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These are unnerving days in the global marketplace and Tel Aviv is no exception. Yesterday the indexes regained some ground after falling hard - around 4 percent - on Sunday, brought low by the subprime rumbles in the United States, and fears of a subsequent credit squeeze.

Analysts reassured frightened investors that Israel's economic fundamentals stayed strong, but then a large housing development company, Heftsiba, imploded.

Corporate bonds are an Israeli market niche that tends not to make headlines. Yet mutual funds targeting corporate bonds were all the rage this year. The public placed billions of shekels into these funds, hoping to take advantage of the bonds' handsome returns relative to government paper. They invested mainly through funds that specialize in corporate bonds.

Corporate bonds return more than government paper precisely because they're riskier. To attract investors despite that risk, the companies provide higher returns.

There is another problem: liquidity. Trading volumes in corporate bonds are much lower than those in government bonds. So when the tables turn and you want to dump the dogs, you may not be able to.

Some investment managers even touted corporate bonds on the following grounds. During the last rout on the marketplace, investors who wanted to dump government bonds could and did, hence corporate bonds generally suffered less.

Yet that very illiquidity has been horrible for holders of corporate bonds this time around. Some are dying to divest and they're stuck with the stuff, which is shrinking like ice in a firestorm. This time around, government bonds have lost ground, but nothing compared with corporate paper. Their retreats would not have shamed a small-cap that had admitted that the tea-lady had absconded with the piggy bank.

Take bonds in Mydas Investment Fund, which on Sunday shrank 11.7 percent, then rebounded 3 percent yesterday. Sybil Europe bonds lost 11.6 percent and didn't rebound. Bonds of Shikun Dayarim sank 10.2 percent and, yes, they didn't recover either yesterday.

Then there's Arko Holdings, whose bonds dived 9.1 percent. They hovered below the flatline today too. Bonds of Isralom, which is controlled by the Bronfman-Fischer group, sank 4.6 percent; Hanan Mor retreated 4.6 percent; and bonds of Boymelgreen Capital, a vehicle of American developer Shaya Boymelgreen, dropped 7.2 percent last week.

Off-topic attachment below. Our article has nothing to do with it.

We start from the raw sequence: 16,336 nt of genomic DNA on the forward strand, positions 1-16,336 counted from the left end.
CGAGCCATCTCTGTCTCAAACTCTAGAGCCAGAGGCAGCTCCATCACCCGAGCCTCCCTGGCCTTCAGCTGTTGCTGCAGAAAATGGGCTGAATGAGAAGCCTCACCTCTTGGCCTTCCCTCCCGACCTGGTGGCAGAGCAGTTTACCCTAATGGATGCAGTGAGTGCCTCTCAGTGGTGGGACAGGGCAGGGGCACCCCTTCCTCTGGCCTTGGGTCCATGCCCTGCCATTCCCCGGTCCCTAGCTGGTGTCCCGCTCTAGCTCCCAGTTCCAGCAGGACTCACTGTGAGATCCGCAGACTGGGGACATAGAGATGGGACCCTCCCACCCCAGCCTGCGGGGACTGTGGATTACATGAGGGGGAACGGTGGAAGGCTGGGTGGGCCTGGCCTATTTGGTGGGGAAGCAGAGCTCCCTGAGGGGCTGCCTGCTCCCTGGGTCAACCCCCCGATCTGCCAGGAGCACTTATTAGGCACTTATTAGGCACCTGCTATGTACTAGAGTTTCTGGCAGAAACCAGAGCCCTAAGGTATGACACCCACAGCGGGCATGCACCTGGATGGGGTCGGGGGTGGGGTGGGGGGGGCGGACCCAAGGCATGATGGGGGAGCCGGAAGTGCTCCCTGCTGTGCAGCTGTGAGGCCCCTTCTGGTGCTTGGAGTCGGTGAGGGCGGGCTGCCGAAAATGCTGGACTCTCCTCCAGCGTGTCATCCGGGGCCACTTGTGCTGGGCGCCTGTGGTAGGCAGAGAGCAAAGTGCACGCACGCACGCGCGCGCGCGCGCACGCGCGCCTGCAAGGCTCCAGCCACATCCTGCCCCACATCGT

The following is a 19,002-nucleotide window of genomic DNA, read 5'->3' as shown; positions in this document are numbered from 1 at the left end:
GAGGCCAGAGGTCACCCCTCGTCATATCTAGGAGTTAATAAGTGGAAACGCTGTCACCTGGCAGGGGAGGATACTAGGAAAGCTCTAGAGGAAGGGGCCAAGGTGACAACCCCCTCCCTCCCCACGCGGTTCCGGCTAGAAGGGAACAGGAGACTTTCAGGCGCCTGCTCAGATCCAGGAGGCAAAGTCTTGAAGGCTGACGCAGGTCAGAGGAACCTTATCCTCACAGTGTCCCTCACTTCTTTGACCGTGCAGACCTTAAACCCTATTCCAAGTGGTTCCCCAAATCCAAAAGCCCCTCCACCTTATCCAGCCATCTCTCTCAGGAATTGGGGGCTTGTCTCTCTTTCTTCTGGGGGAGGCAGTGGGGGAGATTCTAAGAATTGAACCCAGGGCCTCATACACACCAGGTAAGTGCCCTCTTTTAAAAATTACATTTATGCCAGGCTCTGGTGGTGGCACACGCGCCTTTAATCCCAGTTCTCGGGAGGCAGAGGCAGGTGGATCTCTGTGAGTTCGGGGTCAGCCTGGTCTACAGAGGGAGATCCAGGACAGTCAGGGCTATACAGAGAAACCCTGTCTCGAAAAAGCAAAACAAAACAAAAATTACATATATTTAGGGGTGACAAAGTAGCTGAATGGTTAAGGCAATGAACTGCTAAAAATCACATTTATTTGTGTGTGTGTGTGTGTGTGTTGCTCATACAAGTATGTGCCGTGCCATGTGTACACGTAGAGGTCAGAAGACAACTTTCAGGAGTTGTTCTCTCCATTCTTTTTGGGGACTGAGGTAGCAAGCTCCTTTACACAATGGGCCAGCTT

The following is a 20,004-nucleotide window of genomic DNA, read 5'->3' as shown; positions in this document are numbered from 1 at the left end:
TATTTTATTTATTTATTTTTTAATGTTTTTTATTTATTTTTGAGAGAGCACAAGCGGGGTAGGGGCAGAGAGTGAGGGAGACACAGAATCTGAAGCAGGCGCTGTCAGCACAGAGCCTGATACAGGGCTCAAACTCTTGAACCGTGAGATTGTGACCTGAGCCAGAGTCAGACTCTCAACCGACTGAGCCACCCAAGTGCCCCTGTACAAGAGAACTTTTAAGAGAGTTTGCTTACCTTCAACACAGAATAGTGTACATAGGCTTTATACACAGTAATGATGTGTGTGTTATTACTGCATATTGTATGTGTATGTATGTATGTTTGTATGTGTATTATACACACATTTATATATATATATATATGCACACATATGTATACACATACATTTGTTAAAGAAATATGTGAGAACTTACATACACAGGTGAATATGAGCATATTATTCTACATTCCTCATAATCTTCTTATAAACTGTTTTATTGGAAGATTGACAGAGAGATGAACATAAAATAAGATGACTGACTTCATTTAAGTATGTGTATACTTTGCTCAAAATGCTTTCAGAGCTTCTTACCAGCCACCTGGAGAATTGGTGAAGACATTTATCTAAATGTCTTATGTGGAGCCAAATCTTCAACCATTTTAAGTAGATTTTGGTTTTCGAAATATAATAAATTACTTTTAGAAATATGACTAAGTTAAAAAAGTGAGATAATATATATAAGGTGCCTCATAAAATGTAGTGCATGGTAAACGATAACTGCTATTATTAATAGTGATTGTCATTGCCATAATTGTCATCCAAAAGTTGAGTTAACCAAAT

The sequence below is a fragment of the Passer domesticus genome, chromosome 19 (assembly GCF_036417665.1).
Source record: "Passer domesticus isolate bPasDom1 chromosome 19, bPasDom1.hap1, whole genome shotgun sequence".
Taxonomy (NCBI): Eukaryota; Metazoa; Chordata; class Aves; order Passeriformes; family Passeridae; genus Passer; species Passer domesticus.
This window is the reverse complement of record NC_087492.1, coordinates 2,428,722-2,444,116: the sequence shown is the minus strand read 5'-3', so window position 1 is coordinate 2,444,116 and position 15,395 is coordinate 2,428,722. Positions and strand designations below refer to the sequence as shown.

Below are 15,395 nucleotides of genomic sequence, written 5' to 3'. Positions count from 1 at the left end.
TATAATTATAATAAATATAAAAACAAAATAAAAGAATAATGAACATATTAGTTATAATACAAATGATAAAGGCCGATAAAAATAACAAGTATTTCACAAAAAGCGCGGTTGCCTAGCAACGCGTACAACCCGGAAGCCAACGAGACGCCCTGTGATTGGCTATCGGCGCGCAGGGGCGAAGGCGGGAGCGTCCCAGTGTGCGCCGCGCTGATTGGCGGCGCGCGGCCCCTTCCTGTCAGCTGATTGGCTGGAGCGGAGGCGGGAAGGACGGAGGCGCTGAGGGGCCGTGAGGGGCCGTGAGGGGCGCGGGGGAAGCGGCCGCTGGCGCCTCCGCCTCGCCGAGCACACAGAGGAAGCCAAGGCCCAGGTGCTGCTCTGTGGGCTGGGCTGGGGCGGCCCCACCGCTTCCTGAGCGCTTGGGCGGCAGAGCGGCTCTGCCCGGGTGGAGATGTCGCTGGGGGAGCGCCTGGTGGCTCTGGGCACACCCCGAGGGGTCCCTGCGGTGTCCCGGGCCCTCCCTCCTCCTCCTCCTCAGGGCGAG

You may be reading this and becoming inured to the figures. But remember: These are bonds, not small-cap stocks.

Yet even this is nothing. The bonds of Gmul Real Estate, controlled by Eyal Yona, brother of Boaz Yona and son of Mordechai Yona (yes, of Heftsiba fame), lost 12.5 percent, though Eyal said he had no affiliation with his the business of his father, who has reportedly fled to Russia.

And just look at their returns. From one perspective, they're exciting, and from another, they're frighteningly high. These are the bonds known as "junk", and the really scary thing is that these are series whose volumes can be in the billions. Some were just issued a few months ago.

Not sweating yet? Consider this. You're involved.

These junk-level returns reflect acute risk, and many an institutional investor chose to undertake that risk - on your behalf. Provident funds, mutual funds and pension funds bought into these series of high-return, high-risk bonds. You almost certainly have money in one of these vehicles.

Lito Group tops the list of the high yielders. Its series A and B bonds trade at a yield of 32 percent. Both have fallen 35 percent in price from the start of 2007. Bonds of Lito Real Estate trade at a yield of 20.7 percent. They have dropped 23 percent this year.

Second only to Lito is the Contractors & Builders Development Company, with a yield of 19.8 percent. Then there's Sybil Europe, with a yield of 15.6 percent.

Duisberg Holding trades at a yield of 17 percent, and a long list of companies trade at junk-status yields of 15 percent, including Exom, Ofek Real Estate, Landmark, Shikun Dayarim and Dadeland Towers.